Miller College in Michigan will close in June after auditors uncovered mistakes in the college's finances worth hundreds of thousands of dollars, the board chair announced Tuesday, Safiya Merchant reports for the Battle Creek Enquirer.
Board Chair Paul Ohm says the auditors have not yet told him how the mistakes occurred. So far, he knows that expenses were not completely documented and hundreds of thousands of dollars in financial aid was incorrectly disbursed to students. Some students got more than they requested, some less, and some may have gotten aid who weren't supposed to, Ohm explains.
Ohm, who is also the college's former president, estimates the foundation will need to procure $1.5 million to keep the college open until June.
"They're broke," he tells the Enquirer. "Broke."
Keeping the school open beyond June would require $5 million to $7 million, Ohm projects, which he says would simply be impossible.
College leaders are offering students within one year of graduation a "teach out" partnership with Western Michigan University. For students with more credits left to complete, administrators will provide advising and transfer assistance.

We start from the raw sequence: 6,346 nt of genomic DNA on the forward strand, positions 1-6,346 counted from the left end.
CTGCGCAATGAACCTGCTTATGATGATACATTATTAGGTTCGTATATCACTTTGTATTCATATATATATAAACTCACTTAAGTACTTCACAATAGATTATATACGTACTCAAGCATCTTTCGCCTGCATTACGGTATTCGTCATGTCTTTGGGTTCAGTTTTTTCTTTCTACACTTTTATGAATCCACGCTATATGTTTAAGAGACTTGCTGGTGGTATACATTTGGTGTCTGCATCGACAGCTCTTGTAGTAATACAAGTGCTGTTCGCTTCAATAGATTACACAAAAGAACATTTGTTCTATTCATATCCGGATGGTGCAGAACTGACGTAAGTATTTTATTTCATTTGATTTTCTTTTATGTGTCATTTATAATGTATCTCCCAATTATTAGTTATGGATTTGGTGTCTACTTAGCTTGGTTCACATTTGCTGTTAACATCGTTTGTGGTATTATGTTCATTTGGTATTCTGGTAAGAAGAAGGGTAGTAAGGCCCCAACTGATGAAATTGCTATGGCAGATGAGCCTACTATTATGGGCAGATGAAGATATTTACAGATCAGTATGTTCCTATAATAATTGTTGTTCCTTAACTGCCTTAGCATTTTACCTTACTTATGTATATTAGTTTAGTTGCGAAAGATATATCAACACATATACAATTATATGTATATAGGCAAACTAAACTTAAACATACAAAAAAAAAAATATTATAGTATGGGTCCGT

Ohm says there are no signs of financial trouble at the institution prior to 2014.
"This is a financial tsunami that washed over this institution in the time period July 1, 2014, through June 30, 2015," he tells the Enquirer. "Every other year in the past had no significant audit issues."
White paper: Increasing efficiency in financial aid offices
Ohm is currently waiting for the results of two audits into the 2014-2015 school year.
After the financial issues were discovered, several senior leaders of the school resigned. In October, the president and chief financial officer who served during the year in question both resigned. In November, the board of trustees at the time eliminated five administrative positions. More recently, the entire previous board of trustees vacated their positions (Merchant, Battle Creek Enquirer, 12/8).
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